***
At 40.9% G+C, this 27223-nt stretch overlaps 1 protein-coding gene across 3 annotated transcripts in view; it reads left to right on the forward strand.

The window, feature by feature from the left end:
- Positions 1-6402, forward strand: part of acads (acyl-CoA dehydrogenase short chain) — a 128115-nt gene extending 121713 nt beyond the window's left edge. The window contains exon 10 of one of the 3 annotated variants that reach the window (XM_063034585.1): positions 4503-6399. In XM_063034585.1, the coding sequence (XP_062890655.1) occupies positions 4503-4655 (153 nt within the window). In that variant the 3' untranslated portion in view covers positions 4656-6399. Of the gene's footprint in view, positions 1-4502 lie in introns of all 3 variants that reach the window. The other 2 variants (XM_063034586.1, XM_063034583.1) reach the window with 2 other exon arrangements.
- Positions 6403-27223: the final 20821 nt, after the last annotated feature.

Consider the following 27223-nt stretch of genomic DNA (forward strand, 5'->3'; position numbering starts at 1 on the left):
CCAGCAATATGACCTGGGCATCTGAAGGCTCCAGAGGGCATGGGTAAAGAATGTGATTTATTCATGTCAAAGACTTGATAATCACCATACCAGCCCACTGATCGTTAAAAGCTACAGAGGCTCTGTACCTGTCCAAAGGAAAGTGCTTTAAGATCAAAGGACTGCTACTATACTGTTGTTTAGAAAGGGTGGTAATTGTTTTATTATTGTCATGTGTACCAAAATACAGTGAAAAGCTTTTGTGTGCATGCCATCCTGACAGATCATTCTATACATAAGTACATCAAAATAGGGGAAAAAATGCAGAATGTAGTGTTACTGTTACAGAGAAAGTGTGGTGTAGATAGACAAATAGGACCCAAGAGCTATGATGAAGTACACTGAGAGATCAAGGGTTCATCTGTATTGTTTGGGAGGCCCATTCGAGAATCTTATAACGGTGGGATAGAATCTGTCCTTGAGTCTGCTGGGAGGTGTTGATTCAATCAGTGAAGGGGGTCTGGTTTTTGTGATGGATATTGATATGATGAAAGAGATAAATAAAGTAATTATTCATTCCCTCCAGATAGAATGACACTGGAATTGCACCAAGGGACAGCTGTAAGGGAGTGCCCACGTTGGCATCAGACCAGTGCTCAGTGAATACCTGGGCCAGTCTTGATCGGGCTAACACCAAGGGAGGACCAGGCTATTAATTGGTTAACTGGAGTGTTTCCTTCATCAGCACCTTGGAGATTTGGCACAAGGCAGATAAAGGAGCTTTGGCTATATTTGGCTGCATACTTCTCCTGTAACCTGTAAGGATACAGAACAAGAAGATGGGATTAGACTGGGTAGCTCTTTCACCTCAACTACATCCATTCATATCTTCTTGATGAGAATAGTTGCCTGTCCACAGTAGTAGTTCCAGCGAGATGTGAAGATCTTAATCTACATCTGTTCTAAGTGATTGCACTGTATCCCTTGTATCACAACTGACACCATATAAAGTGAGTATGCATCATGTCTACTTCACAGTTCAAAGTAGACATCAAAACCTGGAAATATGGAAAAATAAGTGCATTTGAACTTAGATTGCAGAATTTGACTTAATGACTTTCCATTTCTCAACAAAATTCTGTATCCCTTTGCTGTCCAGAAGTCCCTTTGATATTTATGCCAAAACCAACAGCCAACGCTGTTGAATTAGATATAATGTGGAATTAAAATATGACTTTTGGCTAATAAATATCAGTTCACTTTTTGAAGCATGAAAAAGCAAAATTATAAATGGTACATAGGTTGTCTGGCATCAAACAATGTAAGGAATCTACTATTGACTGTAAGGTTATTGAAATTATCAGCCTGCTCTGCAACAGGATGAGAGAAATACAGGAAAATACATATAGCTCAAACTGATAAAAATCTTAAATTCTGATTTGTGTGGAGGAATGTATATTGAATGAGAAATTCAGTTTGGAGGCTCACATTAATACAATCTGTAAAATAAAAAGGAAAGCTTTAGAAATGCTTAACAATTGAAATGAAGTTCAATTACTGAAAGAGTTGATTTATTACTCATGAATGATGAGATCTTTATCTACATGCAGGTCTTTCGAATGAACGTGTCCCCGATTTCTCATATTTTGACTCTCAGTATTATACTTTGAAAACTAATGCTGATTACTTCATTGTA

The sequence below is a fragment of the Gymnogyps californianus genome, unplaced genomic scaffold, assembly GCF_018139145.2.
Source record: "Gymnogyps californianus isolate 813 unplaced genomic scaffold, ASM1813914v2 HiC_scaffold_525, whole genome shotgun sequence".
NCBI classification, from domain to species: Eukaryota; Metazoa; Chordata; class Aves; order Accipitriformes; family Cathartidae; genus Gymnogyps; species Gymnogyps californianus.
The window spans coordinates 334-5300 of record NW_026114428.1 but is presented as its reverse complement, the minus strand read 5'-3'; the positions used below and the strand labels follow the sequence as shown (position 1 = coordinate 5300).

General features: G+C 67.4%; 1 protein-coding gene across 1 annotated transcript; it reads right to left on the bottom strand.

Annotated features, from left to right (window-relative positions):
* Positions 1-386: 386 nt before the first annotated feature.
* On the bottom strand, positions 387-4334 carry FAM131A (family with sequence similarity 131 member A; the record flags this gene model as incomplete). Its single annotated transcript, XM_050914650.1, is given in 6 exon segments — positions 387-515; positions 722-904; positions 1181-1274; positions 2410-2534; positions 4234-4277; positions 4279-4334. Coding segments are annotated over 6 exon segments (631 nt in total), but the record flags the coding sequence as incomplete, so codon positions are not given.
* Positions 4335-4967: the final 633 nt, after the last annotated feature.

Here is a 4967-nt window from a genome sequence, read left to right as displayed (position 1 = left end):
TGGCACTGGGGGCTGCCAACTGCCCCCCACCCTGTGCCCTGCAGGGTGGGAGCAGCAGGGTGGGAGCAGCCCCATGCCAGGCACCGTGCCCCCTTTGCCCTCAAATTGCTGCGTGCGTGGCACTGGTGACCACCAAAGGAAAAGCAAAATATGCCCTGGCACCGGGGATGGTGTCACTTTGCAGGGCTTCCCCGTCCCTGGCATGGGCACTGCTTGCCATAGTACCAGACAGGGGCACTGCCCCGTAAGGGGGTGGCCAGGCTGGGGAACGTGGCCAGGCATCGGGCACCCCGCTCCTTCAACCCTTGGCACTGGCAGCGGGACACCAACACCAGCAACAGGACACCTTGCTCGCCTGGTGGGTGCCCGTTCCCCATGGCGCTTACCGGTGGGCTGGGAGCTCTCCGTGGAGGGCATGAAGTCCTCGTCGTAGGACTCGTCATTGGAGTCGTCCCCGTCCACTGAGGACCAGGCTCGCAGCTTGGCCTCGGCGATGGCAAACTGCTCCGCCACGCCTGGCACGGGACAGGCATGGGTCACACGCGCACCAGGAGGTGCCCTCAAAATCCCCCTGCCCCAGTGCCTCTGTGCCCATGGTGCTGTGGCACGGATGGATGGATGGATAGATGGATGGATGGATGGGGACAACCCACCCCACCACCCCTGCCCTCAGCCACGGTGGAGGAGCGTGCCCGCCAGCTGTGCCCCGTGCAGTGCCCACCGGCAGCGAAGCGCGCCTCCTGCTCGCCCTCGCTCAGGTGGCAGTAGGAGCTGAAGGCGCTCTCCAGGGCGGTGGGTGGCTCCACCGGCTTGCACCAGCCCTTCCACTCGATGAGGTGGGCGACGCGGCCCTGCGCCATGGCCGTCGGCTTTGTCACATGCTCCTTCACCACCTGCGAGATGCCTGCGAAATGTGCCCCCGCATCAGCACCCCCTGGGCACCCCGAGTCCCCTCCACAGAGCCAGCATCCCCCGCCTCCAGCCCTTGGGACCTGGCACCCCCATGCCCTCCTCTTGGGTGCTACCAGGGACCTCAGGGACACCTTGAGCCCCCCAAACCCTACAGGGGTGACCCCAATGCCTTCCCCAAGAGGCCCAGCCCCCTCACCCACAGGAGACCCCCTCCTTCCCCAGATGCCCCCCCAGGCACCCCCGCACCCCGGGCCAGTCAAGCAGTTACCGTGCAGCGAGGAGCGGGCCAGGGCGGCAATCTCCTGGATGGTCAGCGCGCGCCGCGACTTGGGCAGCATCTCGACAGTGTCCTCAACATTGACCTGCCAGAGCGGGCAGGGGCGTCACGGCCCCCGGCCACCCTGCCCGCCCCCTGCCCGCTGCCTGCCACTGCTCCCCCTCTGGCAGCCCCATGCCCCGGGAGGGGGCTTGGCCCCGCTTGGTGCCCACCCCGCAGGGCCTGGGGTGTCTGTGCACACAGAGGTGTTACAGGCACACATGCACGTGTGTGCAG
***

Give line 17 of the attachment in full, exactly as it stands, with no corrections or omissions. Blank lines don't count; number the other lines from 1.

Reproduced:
TGGCACTGGGGGCTGCCAACTGCCCCCCACCCTGTGCCCTGCAGGGTGGGAGCAGCAGGGTGGGAGCAGCCCCATGCCAGGCACCGTGCCCCCTTTGCCCTCAAATTGCTGCGTGCGTGGCACTGGTGACCACCAAAGGAAAAGCAAAATATGCCCTGGCACCGGGGATGGTGTCACTTTGCAGGGCTTCCCCGTCCCTGGCATGGGCACTGCTTGCCATAGTACCAGACAGGGGCACTGCCCCGTAAGGGGGTGGCCAGGCTGGGGAACGTGGCCAGGCATCGGGCACCCCGCTCCTTCAACCCTTGGCACTGGCAGCGGGACACCAACACCAGCAACAGGACACCTTGCTCGCCTGGTGGGTGCCCGTTCCCCATGGCGCTTACCGGTGGGCTGGGAGCTCTCCGTGGAGGGCATGAAGTCCTCGTCGTAGGACTCGTCATTGGAGTCGTCCCCGTCCACTGAGGACCAGGCTCGCAGCTTGGCCTCGGCGATGGCAAACTGCTCCGCCACGCCTGGCACGGGACAGGCATGGGTCACACGCGCACCAGGAGGTGCCCTCAAAATCCCCCTGCCCCAGTGCCTCTGTGCCCATGGTGCTGTGGCACGGATGGATGGATGGATAGATGGATGGATGGATGGGGACAACCCACCCCACCACCCCTGCCCTCAGCCACGGTGGAGGAGCGTGCCCGCCAGCTGTGCCCCGTGCAGTGCCCACCGGCAGCGAAGCGCGCCTCCTGCTCGCCCTCGCTCAGGTGGCAGTAGGAGCTGAAGGCGCTCTCCAGGGCGGTGGGTGGCTCCACCGGCTTGCACCAGCCCTTCCACTCGATGAGGTGGGCGACGCGGCCCTGCGCCATGGCCGTCGGCTTTGTCACATGCTCCTTCACCACCTGCGAGATGCCTGCGAAATGTGCCCCCGCATCAGCACCCCCTGGGCACCCCGAGTCCCCTCCACAGAGCCAGCATCCCCCGCCTCCAGCCCTTGGGACCTGGCACCCCCATGCCCTCCTCTTGGGTGCTACCAGGGACCTCAGGGACACCTTGAGCCCCCCAAACCCTACAGGGGTGACCCCAATGCCTTCCCCAAGAGGCCCAGCCCCCTCACCCACAGGAGACCCCCTCCTTCCCCAGATGCCCCCCCAGGCACCCCCGCACCCCGGGCCAGTCAAGCAGTTACCGTGCAGCGAGGAGCGGGCCAGGGCGGCAATCTCCTGGATGGTCAGCGCGCGCCGCGACTTGGGCAGCATCTCGACAGTGTCCTCAACATTGACCTGCCAGAGCGGGCAGGGGCGTCACGGCCCCCGGCCACCCTGCCCGCCCCCTGCCCGCTGCCTGCCACTGCTCCCCCTCTGGCAGCCCCATGCCCCGGGAGGGGGCTTGGCCCCGCTTGGTGCCCACCCCGCAGGGCCTGGGGTGTCTGTGCACACAGAGGTGTTACAGGCACACATGCACGTGTGTGCAG